Global central bankers, stuck at zero, unite in plea for help from governments, by Howard Schneider. Money manufacture in the private sector stalled in the GFC of 2008, and since then central banks have tried everything to restart the bubble of money creation that felt so good economically from 1982 to 2008. But they have failed, as is inevitable.
Mired in a world of low growth, low inflation and low interest rates, officials from the Federal Reserve, Bank of Japan and the European Central Bank said their efforts to bolster the economy through monetary policy may falter unless elected leaders stepped forward with bold measures. These would range from immigration reform in Japan to structural changes to boost productivity and growth in the U.S. and Europe. …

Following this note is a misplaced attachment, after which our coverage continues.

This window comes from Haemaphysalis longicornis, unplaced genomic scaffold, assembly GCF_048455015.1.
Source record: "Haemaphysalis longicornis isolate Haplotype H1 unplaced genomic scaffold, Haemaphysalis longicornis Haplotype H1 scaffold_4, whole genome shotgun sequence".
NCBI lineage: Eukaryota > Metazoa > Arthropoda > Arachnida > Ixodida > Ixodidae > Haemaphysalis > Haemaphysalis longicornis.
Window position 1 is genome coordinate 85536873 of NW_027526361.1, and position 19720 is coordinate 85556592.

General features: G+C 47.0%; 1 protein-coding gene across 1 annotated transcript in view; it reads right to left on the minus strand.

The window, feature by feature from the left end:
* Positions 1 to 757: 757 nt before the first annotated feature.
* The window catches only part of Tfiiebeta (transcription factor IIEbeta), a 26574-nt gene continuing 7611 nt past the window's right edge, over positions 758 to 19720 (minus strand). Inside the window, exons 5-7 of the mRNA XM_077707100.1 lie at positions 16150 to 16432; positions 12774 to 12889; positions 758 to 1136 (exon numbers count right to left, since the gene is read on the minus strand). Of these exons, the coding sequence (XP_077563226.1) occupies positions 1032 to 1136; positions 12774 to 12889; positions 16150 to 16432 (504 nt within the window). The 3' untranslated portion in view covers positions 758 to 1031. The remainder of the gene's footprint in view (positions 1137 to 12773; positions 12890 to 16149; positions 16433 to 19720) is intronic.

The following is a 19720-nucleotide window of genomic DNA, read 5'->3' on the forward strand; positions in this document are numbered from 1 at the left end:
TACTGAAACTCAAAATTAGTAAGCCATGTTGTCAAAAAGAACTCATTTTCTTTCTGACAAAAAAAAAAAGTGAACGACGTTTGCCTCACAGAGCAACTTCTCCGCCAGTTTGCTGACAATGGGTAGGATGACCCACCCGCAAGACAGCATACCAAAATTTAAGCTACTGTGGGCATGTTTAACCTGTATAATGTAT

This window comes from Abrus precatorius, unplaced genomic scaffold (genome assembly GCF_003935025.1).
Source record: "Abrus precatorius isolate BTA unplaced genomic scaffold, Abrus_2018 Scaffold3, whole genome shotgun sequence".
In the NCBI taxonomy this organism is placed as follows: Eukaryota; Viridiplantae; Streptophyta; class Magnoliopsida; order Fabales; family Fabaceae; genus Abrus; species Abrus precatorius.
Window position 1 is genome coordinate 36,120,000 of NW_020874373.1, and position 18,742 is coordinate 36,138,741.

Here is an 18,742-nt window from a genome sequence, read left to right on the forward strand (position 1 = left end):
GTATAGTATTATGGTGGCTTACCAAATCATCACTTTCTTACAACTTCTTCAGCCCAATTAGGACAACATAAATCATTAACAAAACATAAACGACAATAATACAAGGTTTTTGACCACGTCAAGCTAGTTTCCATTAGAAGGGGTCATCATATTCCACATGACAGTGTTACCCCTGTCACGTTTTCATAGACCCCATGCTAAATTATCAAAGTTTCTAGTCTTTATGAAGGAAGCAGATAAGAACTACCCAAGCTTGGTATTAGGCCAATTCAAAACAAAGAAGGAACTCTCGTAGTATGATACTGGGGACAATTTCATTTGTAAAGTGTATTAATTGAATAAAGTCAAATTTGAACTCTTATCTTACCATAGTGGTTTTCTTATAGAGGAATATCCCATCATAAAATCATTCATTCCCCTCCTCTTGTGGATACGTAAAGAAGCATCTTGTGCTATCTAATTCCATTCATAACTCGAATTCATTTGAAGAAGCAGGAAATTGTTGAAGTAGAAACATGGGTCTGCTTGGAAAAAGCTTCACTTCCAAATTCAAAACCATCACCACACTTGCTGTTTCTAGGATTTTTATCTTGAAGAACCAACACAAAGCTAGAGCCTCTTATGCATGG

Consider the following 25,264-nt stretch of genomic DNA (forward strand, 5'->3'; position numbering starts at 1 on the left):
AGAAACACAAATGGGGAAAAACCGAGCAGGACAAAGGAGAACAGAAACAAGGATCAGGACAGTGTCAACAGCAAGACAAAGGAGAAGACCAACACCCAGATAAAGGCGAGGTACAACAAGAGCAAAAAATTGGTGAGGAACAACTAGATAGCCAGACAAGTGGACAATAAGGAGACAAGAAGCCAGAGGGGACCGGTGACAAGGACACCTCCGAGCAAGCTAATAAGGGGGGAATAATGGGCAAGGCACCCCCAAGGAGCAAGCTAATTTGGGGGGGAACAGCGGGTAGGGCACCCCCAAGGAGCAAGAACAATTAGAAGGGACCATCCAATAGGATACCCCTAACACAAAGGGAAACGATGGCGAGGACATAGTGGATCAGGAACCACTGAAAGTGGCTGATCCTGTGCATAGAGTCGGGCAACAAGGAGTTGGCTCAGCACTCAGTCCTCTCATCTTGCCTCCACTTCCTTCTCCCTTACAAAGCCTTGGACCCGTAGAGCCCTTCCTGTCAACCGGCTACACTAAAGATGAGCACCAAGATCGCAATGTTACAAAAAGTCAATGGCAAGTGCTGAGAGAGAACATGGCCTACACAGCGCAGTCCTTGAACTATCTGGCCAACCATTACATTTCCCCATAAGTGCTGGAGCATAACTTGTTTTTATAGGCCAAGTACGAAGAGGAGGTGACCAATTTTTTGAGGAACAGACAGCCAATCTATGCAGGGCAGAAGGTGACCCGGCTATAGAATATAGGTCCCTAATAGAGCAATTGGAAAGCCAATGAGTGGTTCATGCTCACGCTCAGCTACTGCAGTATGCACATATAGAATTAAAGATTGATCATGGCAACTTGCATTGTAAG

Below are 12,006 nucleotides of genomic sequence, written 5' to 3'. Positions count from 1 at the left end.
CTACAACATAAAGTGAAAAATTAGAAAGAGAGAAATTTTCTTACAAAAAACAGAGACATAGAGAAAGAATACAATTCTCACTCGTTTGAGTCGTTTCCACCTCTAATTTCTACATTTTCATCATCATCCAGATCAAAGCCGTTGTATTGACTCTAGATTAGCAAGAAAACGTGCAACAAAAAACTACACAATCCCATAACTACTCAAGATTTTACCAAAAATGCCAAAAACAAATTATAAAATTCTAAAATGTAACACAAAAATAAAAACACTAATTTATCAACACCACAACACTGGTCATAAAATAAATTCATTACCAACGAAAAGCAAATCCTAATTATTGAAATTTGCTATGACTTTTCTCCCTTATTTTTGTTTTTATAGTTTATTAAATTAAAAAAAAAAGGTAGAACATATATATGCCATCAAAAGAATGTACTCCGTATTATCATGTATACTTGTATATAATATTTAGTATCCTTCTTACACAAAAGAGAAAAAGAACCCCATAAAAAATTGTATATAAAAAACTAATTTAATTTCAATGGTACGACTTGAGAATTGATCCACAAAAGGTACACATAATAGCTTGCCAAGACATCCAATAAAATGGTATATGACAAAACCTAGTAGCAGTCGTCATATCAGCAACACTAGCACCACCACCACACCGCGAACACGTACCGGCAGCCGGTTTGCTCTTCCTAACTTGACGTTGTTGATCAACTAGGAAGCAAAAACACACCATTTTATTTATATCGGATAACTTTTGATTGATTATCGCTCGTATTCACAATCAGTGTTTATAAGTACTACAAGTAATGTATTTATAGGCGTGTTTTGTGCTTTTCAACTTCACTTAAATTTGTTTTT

“What we have seen since 2007 is half-baked and half-hearted structural reforms. That does not help supporting inflation expectations. That has helped entertain disinflationary expectations,” Coeure said.
Unless they are prepared to really print, big time:
In a lunch address by Princeton University economist Christopher Sims, policymakers were told that it may take a massive program, large enough even to shock taxpayers into a different, inflationary view of the future.
Karl Denninger doesn’t mince words, in his commentary entitled “End of the Rope:”
Understand this folks:
Inflation is exactly identical to a tax in terms of its impact on your wallet, except that it is a tax on everything, not just production. Taxes can be avoided — legally — by refusing to produce. Inflation takes that which you already earned. It is thus much like a “property tax” in form and substance in that it is both pernicious and permanent.
“Shock taxpayers”? Yes, such a program might well do that. … Here it comes folks, and it’s going to get quite messy.
Wouldn’t be too sure about the timing though. The system is pretty resilient and might limp along for a few more years yet.